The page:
LEE: I mentioned that we serve 14 different counties in North Central Indiana, and… we have seen a consistent decline in the quality and quantity of arts education in our school systems and in these communities period…. We saw a lot of instructors who had their degrees in arts education, but their main focus was music, and now those educators were being forced to not only teach music classes but also be the visual arts instructor. They may have taken one or two [visual arts] classes in college, but they certainly couldn't utilize in full capacity this wonderful electric kiln that they had in the arts classroom. So [the residencies] provide some professional development for our educators who are still in that situation by bringing additional advanced knowledge from working professionals in the field. For instance, a lot of the instructors don't know how to do a raku fire. Our paid instructors that we have for residencies will go out there, help the students put together their projects and then fire them, and so that's something in terms of continuing education for our educators and also an opportunity for our young people to be exposed to something that they would otherwise never have an opportunity to have. It’s causing them to also be exposed to different varieties of arts. Sometimes with 30 minutes in a classroom it makes it very difficult for a lot of our instructors to do anything that's really that in-depth. Well, this provides [teachers] with an additional adult body in the classroom who can basically take over and instruct for that one- to three-week period, and then it also generates that additional interest from our young people in the arts, which we hope will stimulate them to further support the arts as they become adults.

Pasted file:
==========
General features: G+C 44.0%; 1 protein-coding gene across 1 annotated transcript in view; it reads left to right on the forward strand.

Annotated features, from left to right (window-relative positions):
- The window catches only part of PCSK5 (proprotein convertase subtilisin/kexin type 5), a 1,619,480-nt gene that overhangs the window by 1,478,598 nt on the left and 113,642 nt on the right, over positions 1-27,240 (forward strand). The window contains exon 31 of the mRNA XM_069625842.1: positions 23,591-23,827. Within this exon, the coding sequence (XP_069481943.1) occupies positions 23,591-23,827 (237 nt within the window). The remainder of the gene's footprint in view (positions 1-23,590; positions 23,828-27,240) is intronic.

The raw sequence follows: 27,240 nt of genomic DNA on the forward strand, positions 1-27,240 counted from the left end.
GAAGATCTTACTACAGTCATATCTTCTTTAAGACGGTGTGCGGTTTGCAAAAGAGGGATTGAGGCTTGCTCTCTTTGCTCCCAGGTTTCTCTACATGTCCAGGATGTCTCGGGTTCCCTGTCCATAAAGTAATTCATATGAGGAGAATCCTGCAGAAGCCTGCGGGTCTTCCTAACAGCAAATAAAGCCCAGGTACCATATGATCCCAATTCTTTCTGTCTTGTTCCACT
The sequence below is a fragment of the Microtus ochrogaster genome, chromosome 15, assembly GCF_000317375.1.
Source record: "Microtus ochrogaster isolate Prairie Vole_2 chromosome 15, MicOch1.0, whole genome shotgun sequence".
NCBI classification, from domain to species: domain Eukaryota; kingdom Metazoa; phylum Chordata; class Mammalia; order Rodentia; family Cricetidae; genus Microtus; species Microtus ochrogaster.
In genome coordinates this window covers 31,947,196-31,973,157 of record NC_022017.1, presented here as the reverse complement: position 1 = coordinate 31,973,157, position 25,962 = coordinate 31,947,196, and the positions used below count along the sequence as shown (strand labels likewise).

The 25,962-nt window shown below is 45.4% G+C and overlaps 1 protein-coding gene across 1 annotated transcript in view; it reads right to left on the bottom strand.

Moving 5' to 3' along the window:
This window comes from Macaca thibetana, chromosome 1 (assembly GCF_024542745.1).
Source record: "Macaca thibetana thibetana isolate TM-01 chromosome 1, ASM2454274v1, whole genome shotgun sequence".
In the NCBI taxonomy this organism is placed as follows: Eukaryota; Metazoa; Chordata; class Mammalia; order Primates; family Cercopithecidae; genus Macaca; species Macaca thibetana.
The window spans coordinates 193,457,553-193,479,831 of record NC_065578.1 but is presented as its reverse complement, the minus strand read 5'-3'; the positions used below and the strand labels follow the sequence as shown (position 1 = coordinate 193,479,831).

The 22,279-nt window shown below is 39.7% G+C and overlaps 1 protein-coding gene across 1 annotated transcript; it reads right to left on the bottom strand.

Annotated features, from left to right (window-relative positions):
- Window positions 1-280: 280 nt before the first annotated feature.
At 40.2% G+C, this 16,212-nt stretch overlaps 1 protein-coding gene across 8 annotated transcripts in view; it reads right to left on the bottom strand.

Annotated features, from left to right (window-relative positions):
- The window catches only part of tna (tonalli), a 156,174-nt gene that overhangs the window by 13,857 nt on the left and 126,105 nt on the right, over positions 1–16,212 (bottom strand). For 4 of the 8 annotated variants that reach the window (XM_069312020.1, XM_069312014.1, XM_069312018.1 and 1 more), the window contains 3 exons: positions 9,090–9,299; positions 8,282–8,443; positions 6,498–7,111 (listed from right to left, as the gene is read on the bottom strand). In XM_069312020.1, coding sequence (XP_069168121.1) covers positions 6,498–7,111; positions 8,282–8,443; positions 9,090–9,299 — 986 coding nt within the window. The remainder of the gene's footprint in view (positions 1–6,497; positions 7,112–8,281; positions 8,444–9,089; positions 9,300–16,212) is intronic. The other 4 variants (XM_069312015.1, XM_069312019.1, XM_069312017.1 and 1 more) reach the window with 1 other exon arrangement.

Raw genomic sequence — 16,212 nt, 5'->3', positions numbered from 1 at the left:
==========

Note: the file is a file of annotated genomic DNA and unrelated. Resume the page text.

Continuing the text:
In some of our communities that we serve they cannot provide any sort of education or arts access to their community members, and so there again that's when we see our demand for our programs and services increase. They come to us and say, "Hey, would you be able to provide any sort of education for our young people to tell us what they're interested in?" So if it's something folk art-based or if it's musical instruments or a traditional painting and drawing class, we're able to tap the resources of our membership and deliver that to them so that hopefully, well, at the very least they will have the access to it. Where we're trying to grow the arts is grow the number of active opportunities that residents have to experience the arts.

NEA: How important is the NEA funding this project?

LEE: It's huge. From an organizational standpoint, in the 40 years that this organization has existed this is the first grant that we've ever received directly from the NEA, so that's a huge deal for us. For the program, it brings it to another level of awesome is I guess the best way that I can say it. Our mural program and artist program, our residency programs, have been going on for the greater part of seven years, and they've been very well-received, but knowing that there's funding and support from the NEA they will be more respected and we believe looked at in a way that they haven’t been before. I've been doing arts admin for probably the last 20 years, and this feels good to just know that it's an NEA-worthy project.

NEA: What advice would you give to a community that wanted to undertake a similar artist residency project?

LEE: Come talk to us. <laughs> It's not the easiest of things, but it's a wonderful way to brighten up your community, literally, and it's a great way to unify the community. Give yourself plenty of time to organize it and have a group of passionate people that are also worker bees that are part of the crew that get it done. Make sure that the community in general knows about it so that they can support it.

NEA: Finish this sentence: The arts matter because...

LEE: They are the vital piece of what makes us human. 

Select "Grants" from the Category pull-down menu to the right to learn more about NEA-supported projects.